Challenging working conditions, dangerous animals, the risk of injury, life-threatening diseases – these are just some of the perils that wildlife rangers face on a daily basis as they work to protect the world's wild species and spaces. As COVID-19 continues to impact almost all industries globally, the tourism sector has been hard hit and revenue crucial to conservation has dried up. "Unfortunately, it has been an exceptionally difficult time for people around the world, with rangers, no exception," Chris Galliers president of the International Ranger Federation explained in a Facebook video. "We have recorded over 500 ranger deaths as a result of the global pandemic. World Ranger Day gives us the opportunity to celebrate the lives of those passed."

World Ranger Day (July 31) is a chance to pay tribute to the sacrifices of some and the dedication of all. Image © Ami Vitale

In addition to the significant effects of a global pandemic, in the last eleven months, 120 wildlife rangers have lost their lives in the line of duty. World Ranger Day (July 31) is a chance to pay tribute to the sacrifices of some and the dedication of all. To commemorate the men and women who have been killed or injured in the line of duty in various locations across the glove, and to celebrate the incredible work rangers carry out to safeguard the world's natural and cultural heritage, the organisers of the Global Biodiversity Festival are hosting a 24-hour virtual event featuring an array of speakers who will share their stories and lives from the conservation frontlines.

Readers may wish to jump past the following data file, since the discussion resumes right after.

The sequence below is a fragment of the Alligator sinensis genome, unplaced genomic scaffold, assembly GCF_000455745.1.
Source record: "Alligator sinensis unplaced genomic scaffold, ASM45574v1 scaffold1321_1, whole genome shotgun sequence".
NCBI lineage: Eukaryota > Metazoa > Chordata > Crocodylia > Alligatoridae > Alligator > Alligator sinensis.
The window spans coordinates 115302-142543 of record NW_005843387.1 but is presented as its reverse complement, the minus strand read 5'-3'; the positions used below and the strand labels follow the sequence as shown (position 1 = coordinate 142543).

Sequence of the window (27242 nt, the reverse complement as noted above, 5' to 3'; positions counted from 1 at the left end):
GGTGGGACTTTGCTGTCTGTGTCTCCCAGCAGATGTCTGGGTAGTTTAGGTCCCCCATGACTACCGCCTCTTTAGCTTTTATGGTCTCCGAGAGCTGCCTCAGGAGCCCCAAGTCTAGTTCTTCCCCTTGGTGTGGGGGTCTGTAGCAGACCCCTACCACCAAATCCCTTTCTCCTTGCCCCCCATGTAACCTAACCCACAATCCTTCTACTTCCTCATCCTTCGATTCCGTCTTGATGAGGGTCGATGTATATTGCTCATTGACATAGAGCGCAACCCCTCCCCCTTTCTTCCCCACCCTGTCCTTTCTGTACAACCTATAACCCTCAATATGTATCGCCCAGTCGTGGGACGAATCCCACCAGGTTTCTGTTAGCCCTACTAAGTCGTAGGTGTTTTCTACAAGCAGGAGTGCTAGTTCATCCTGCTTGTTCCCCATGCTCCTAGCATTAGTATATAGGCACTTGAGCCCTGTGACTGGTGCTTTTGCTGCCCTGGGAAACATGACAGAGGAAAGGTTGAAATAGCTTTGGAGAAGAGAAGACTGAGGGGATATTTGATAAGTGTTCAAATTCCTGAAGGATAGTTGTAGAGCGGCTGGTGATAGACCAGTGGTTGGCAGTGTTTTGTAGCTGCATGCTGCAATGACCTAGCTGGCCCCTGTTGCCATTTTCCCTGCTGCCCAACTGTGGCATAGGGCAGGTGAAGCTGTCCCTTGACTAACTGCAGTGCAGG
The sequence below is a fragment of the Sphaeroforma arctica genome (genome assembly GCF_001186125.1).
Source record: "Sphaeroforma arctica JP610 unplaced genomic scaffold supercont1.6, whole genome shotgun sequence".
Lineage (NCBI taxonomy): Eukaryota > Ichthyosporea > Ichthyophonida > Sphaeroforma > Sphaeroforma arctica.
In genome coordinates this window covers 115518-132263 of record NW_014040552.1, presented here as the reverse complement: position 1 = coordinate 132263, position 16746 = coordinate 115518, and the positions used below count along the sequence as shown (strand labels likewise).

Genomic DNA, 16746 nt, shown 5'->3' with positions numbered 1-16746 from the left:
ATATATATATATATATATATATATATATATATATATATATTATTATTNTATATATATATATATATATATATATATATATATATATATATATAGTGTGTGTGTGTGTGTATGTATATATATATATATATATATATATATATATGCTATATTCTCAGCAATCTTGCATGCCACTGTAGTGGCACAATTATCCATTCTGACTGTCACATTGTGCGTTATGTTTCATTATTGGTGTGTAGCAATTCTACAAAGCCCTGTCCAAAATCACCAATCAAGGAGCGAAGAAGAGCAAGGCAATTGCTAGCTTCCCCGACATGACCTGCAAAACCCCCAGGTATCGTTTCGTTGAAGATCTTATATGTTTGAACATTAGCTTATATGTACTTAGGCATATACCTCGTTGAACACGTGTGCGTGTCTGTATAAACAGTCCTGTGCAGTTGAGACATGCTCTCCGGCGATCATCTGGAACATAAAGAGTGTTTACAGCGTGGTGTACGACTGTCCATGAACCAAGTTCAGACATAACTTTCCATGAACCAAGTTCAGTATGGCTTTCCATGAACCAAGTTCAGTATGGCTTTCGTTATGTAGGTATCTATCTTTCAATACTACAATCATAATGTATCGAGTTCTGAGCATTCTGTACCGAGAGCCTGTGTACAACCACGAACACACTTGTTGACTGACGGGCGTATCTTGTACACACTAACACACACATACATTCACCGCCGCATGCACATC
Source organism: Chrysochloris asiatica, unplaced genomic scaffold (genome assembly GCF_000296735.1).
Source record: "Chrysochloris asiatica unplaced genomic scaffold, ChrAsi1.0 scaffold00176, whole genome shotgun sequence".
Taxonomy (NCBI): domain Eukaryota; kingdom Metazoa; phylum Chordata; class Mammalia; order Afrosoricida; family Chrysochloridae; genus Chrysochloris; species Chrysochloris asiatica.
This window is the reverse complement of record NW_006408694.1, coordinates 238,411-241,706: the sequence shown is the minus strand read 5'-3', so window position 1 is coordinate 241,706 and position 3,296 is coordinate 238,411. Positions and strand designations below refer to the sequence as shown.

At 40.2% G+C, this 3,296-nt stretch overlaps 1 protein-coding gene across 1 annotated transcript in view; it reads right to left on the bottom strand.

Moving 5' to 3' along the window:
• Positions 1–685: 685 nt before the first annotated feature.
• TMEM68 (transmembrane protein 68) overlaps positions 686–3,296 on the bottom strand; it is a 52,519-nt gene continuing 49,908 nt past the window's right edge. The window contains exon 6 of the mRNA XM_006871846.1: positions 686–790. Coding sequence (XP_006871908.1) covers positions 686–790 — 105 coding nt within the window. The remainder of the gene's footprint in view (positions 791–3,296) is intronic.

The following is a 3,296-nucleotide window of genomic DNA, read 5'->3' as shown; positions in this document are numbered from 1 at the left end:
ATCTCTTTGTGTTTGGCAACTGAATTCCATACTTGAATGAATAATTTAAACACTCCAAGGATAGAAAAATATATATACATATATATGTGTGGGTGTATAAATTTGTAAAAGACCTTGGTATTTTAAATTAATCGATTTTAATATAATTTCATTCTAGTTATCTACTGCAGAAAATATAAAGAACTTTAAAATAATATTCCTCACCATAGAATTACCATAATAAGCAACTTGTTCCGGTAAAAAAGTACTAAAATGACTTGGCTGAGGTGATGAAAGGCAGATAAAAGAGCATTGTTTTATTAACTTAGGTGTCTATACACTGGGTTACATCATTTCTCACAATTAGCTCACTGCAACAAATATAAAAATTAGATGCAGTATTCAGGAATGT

"This virtual festival has a simple goal, celebrating incredible men and women, doing incredible things around the world, day in and day out," the festival organisers explain on their website. The line-up includes rangers, conservationists, wildlife veterinarians, photographers, filmmakers and educators from a diversity of backgrounds. Registration is free, but donations are encouraged to aid in ensuring that rangers are sufficiently supported in their highly skilled and often-dangerous roles as protectors of the globe's flora and fauna.

To register for the event visit the Global Biodiversity Festival website.

Header image: Nick Castle